Mice are small rodents that have adapted to living in human made structures such as residential homes and commercial properties. Because they are nocturnal, mice usually aren’t seen wandering around your home. They come alive at night, searching for food and leaving tons of droppings behind. Mice tend to nibble on things, making frequent trips to food sources within 25 feet of their nests. After mice enter your home, they can be extremely difficult to get rid of since they often live in hidden areas within garages, attics, lofts, under dishwashers and stoves, and within wall voids. Rodent problems exist year-round for residents in the Dallas area.

How can I tell if I have mice?

Mice have collapsible bodies that can fit through even the smallest of spaces, so homeowners need to seal up any obvious gaps around entry doors, garage doors and utility penetration points that are a ¼ of an inch or larger. This includes gaps around utility pipes, torn screening in windows and external vents, and cracks in the foundation of your home.

Droppings – Mice constantly eat while they are awake at night, which is a lot for their little bodies. Droppings are left behind and will appear to be black or brown in color and the shape of a grain of rice. Urine leaves stains and can puddle.

Scratching – Mice are nocturnal rodents. If you hear light scratching in your home at night, it could be mice. Movement and scratching during the day could be squirrels.

Tampered food – While in search of shelter, mice are also in search of a food source. It’s much easier to eat food from your pantry than search for food outside in the elements. Signs of tampered food are cereal boxes or other pantry items that look like they were chewed through along the edges.

Mice – You may actually see mice at night. They crawl along edges of walls so you probably won’t see them running through the middle of a room.

Why do I have mice in my home?

What many homeowners don’t realize is that mice can squeeze through holes much smaller than their body size, making it possible for them to into your home through even the smallest of holes on the exterior of your home. Mice can actually fit into holes as small as a dime and can quickly slip into your home unnoticed. If you take a walk around the exterior of your home and notice any openings, no matter how small, that could be a point-of-entry. Mice can enter within small openings near electrical, gas, water or even air conditioning connections that lead into your home. There may also be gaps that aren’t visibly accessible which are covered by siding or moldings that can allow rodents to get in. Rodents can find entry points that you might not even be aware of.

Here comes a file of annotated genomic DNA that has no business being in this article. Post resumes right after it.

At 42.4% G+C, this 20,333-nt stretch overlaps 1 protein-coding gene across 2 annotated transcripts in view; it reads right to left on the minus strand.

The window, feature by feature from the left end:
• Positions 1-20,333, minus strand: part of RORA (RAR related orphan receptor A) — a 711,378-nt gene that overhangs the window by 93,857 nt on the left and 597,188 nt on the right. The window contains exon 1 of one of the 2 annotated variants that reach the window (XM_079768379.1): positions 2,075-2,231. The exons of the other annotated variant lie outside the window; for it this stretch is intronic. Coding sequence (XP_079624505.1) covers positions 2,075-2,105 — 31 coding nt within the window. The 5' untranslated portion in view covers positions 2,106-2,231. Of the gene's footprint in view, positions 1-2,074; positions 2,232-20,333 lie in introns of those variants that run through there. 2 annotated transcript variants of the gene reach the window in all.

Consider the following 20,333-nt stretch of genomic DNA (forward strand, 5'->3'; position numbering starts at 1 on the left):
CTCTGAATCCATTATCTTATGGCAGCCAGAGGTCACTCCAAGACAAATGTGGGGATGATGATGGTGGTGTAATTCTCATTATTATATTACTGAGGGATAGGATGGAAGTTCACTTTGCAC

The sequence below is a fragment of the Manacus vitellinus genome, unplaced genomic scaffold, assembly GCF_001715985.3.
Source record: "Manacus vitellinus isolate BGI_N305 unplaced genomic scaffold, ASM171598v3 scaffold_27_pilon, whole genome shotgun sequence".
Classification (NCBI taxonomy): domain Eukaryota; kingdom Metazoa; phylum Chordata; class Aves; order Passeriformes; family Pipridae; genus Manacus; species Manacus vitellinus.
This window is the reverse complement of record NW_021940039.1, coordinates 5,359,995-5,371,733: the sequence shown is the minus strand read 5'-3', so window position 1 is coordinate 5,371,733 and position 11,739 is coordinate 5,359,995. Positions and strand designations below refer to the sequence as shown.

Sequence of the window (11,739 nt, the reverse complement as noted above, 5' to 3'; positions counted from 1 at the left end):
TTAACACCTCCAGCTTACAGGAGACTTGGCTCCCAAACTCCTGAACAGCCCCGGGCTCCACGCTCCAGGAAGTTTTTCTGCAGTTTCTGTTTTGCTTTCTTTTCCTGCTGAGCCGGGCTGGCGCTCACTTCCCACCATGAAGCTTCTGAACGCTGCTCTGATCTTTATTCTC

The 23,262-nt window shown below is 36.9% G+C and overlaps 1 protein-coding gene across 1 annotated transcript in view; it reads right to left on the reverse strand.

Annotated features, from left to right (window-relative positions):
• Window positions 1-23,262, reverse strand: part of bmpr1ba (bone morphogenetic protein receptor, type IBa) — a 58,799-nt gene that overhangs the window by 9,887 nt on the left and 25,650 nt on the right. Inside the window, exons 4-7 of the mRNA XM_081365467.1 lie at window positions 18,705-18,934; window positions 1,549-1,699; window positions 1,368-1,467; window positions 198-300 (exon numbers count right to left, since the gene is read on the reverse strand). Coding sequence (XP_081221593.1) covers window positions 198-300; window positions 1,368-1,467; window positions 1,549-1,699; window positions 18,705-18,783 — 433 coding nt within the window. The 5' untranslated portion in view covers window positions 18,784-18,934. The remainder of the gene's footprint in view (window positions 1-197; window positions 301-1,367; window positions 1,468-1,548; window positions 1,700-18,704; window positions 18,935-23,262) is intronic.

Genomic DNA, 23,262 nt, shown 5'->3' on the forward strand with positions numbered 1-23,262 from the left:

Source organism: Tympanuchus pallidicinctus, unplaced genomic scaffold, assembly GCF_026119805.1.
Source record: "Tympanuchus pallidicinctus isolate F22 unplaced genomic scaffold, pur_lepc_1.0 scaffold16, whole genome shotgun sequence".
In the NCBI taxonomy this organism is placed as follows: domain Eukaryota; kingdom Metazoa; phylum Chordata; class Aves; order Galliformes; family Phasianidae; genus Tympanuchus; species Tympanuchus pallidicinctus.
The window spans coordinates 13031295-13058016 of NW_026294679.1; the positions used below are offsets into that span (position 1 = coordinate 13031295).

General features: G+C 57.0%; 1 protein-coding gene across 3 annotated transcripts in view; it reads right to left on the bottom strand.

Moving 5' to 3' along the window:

A mouse’s food source isn’t limited to what we perceive as a food source. A food source for rodents can include bird seeds or even grass seeds, so if you have those readily available in your garage, you should use it up or store it in a heavy-duty container to keep the mice out.

Nests can be found pretty much anywhere within a home or on the property. The most common hiding places for mice nests are:

    • Wall Voids
    • Insulation
    • Attics
    • Under Refrigerators
    • Under Stoves
    • Under Dishwashers

Secure and protected areas with little activity that provide close access to food and water are ideal locations for mouse nesting.

Should I be concerned with mice?

Having rodents inside your home can cause major serious sanitation issues. Because they are so small, mice need to eat very frequently throughout the day. Unfortunately, this leads to very large amounts of droppings (usually the first sign of mouse activity) and urine wherever they travel. Salmonella bacteria from rodent feces makes food poisoning a real concern when they get into your kitchen. Simply preparing a meal in the kitchen will be risky. Mice are excellent climbers. Once they claim your home as their own, mice and climb through holes between floors of your home and show up in living room all in the same day. Their oily bodies leave what are called “rub marks,” that can stain frequently used entry points.

How can I get rid of mice on my own?

Begin by conducting a visual inspection along the exterior perimeter of your home followed by an interior inspection, by doing so, you will be alerted of any possible entry points.
Upon inspection completion, if you find small holes or cracks in the foundation, fill them in with either caulk, metal or cement. By filling in the entry points, this will greatly reduce your chances of having a family of mice make their home inside of your house. Also, be sure that no gap exists at the base of garage doors and entry doors into the home because mice will follow air currents in to find their way into your home.

Mice are attracted to your home because they have found a food source and are not being disturbed, allowing them to multiply quickly. Preventing mouse infestations can be as easy as following the guidelines below.

Visual Inspection – Perform visual inspections in mouse-prone areas. Do you see mouse droppings? Are you hearing scratching at night? The sooner you act on the problem, the sooner it can be resolved.

Food – Make it a habit to sweep up crumbs in your kitchen and transfer pantry items such as cereal that comes in boxes into sealed plastic containers.

Entry Points – Seal cracks and crevices around the foundation of your home. Older homes often have vulnerabilities that aren’t as obvious such as builder’s gaps and broken vents that can lead mice indoors.

If you are still struggling to control the mice in your home or if the infestation is getting out of hand, it’s time to call Certified.